THE NESJAVELLIR HIGH TEMPERATURE GEOTHERMAL FIELD IN ICELAND

PDF Version Also Available for Download.

Description

The Nesjavellir High Temperature Geothermal Field is located in the Northern part of the Hengill Geothermal Area, which has been estimated to be one of the largest geothermal areas in iceland. Drilling started at Nesjavellir some 20 years ago with five wells. In 1982 a renewed exploration phase began and five additional wells have been drilled during the last three years. The pressure distribution within the geothermal system is very inhomogeneous in both horizontal and vertical directions. Variations in temperature are also considerable. The highest pressure and temperature is found in the southwestern part of the investigated area and both ... continued below

Physical Description

23-30

Creation Information

Stefansson, V. January 22, 1985.

Context

This article is part of the collection entitled: Office of Scientific & Technical Information Technical Reports and was provided by UNT Libraries Government Documents Department to Digital Library, a digital repository hosted by the UNT Libraries. More information about this article can be viewed below.

Who

People and organizations associated with either the creation of this article or its content.

Publisher

Provided By

UNT Libraries Government Documents Department

Serving as both a federal and a state depository library, the UNT Libraries Government Documents Department maintains millions of items in a variety of formats. The department is a member of the FDLP Content Partnerships Program and an Affiliated Archive of the National Archives.

Contact Us

What

Descriptive information to help identify this article. Follow the links below to find similar items on the Digital Library.

Description

The Nesjavellir High Temperature Geothermal Field is located in the Northern part of the Hengill Geothermal Area, which has been estimated to be one of the largest geothermal areas in iceland. Drilling started at Nesjavellir some 20 years ago with five wells. In 1982 a renewed exploration phase began and five additional wells have been drilled during the last three years. The pressure distribution within the geothermal system is very inhomogeneous in both horizontal and vertical directions. Variations in temperature are also considerable. The highest pressure and temperature is found in the southwestern part of the investigated area and both pressure and temperature decreases towards northeast. There seem to be four different zones of pressure potential in the system, which require the existence of both horizontal and vertical barriers in the system. Some parts of the geothermal system are in two-phase condition whereas other parts are in single phase liquid condition. The chemical composition of the fluid seem to be relatively uniform and a common origin of the fluid is assumed. The transmissivity of wells is in the range (1,3-3,5) 10{sup -8} m{sup 3}/Pa {center_dot} s whereas the flowing enthalpy ranges from 1200-2100 kJ/kg. The thermal output of wells are 40-60 MW. The geothermal system at Nesjavellir shows a high degree of three-dimensional variation, but a simple conceptual model described in the paper, seem to be in agreement with all observation made so far in the field.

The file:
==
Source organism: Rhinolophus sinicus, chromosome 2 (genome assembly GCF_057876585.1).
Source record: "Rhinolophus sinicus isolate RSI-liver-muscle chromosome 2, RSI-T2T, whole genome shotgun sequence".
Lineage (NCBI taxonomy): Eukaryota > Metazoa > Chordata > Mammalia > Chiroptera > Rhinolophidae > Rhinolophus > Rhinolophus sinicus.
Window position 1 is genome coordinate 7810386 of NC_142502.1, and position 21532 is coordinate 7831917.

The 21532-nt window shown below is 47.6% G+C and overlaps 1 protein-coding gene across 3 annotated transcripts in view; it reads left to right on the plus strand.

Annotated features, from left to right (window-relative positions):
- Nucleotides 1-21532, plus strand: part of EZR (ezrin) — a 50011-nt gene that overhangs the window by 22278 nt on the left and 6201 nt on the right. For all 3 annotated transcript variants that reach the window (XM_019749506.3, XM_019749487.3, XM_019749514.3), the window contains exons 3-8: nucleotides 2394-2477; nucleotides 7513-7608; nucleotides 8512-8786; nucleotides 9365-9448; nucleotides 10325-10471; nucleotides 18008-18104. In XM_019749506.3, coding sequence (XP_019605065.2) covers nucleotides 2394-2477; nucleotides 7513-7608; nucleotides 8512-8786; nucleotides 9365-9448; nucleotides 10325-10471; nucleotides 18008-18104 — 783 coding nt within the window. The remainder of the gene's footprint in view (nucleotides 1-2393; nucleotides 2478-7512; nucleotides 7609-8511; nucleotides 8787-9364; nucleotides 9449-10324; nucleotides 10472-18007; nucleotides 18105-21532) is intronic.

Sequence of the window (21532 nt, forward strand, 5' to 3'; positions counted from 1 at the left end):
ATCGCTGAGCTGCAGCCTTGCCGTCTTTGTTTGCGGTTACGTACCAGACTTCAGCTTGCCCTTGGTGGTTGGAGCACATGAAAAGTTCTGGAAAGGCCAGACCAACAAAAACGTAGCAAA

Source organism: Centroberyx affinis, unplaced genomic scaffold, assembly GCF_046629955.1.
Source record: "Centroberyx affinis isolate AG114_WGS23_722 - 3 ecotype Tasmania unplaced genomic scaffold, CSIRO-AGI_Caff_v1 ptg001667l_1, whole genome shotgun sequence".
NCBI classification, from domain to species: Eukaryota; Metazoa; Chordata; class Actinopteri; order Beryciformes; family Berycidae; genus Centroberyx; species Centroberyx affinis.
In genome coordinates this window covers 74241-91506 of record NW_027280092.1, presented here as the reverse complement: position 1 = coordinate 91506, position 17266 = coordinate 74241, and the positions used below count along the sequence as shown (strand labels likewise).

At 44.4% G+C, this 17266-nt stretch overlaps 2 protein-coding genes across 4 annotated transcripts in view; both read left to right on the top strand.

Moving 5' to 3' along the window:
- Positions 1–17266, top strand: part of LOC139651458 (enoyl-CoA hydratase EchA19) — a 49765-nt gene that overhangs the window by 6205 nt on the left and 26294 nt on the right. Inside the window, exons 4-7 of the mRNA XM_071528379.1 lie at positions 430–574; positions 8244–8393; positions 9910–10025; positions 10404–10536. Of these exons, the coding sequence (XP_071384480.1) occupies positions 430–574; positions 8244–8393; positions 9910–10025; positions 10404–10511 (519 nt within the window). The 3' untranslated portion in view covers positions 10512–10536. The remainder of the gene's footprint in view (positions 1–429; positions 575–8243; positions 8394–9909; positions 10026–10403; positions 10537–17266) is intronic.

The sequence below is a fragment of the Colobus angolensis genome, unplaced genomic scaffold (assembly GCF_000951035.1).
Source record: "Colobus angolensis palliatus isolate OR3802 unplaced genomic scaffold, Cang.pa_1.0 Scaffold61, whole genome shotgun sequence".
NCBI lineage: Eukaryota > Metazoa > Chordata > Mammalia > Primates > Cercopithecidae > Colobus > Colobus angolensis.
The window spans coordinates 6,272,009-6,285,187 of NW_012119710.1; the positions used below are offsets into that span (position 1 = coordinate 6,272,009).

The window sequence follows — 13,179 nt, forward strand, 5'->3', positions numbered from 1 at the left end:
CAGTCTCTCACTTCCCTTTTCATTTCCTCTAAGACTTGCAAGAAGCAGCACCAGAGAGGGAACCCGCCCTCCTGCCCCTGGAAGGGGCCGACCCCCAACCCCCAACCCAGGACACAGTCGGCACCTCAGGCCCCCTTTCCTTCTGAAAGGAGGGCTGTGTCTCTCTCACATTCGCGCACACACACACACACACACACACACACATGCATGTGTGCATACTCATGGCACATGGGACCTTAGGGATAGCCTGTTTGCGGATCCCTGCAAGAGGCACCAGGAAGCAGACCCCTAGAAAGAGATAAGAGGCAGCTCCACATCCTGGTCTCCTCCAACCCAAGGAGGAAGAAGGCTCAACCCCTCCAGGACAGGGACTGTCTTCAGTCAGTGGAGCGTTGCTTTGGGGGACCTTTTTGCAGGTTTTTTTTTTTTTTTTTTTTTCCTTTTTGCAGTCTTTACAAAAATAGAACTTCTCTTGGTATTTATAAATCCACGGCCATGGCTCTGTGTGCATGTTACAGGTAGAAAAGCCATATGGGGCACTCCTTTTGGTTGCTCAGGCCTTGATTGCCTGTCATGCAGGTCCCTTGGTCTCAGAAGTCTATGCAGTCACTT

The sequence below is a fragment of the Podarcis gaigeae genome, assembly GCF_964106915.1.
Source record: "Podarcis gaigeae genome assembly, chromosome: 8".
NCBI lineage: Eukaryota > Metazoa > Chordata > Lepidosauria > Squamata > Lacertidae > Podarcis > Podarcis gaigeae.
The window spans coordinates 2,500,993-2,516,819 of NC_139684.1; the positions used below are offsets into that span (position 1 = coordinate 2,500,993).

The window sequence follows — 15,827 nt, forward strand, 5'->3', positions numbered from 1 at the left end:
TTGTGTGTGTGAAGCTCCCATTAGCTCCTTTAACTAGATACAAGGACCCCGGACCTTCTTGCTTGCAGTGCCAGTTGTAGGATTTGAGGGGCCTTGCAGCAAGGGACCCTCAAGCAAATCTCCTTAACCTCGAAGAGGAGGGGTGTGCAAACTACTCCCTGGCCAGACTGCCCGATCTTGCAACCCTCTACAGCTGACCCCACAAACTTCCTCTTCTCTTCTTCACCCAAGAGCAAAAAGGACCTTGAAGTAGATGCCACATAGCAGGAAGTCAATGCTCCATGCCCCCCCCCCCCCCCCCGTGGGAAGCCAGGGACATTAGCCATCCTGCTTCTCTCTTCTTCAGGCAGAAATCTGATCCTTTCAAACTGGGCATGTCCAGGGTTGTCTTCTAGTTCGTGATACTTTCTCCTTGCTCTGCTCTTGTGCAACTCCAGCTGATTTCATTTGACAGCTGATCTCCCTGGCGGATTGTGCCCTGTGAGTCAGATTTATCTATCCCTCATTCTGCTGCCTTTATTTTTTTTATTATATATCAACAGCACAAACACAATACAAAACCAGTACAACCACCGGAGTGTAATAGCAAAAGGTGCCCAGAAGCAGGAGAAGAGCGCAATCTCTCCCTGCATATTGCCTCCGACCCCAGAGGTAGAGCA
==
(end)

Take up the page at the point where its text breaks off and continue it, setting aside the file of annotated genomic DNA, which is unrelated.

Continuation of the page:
Physical Description

23-30

Source

  • 10. annual workshop on geothermal reservoir engineering, Stanford, CA (US), 01/22/1985

Language

Item Type

Identifier

Unique identifying numbers for this article in the Digital Library or other systems.

  • Report No.: SGP-TR-84
  • Report No.: CONF-850107-12
  • Grant Number: AS03-80SF11459
  • Office of Scientific & Technical Information Report Number: 892131
  • Archival Resource Key: ark:/67531/metadc883097

Collections

This article is part of the following collection of related materials.

Office of Scientific & Technical Information Technical Reports

Reports, articles and other documents harvested from the Office of Scientific and Technical Information.

Office of Scientific and Technical Information (OSTI) is the Department of Energy (DOE) office that collects, preserves, and disseminates DOE-sponsored research and development (R&D) results that are the outcomes of R&D projects or other funded activities at DOE labs and facilities nationwide and grantees at universities and other institutions.

What responsibilities do I have when using this article?

When

Dates and time periods associated with this article.

Creation Date

  • January 22, 1985

Added to The UNT Digital Library

  • Sept. 21, 2016, 2:29 a.m.

Description Last Updated

  • Dec. 6, 2016, 1:53 p.m.

Usage Statistics

When was this article last used?

Yesterday: 0
Past 30 days: 0
Total Uses: 1

Interact With This Article

Here are some suggestions for what to do next.

Start Reading

PDF Version Also Available for Download.

Citations, Rights, Re-Use

Stefansson, V. THE NESJAVELLIR HIGH TEMPERATURE GEOTHERMAL FIELD IN ICELAND, article, January 22, 1985; United States. (digital.library.unt.edu/ark:/67531/metadc883097/: accessed December 15, 2017), University of North Texas Libraries, Digital Library, digital.library.unt.edu; crediting UNT Libraries Government Documents Department.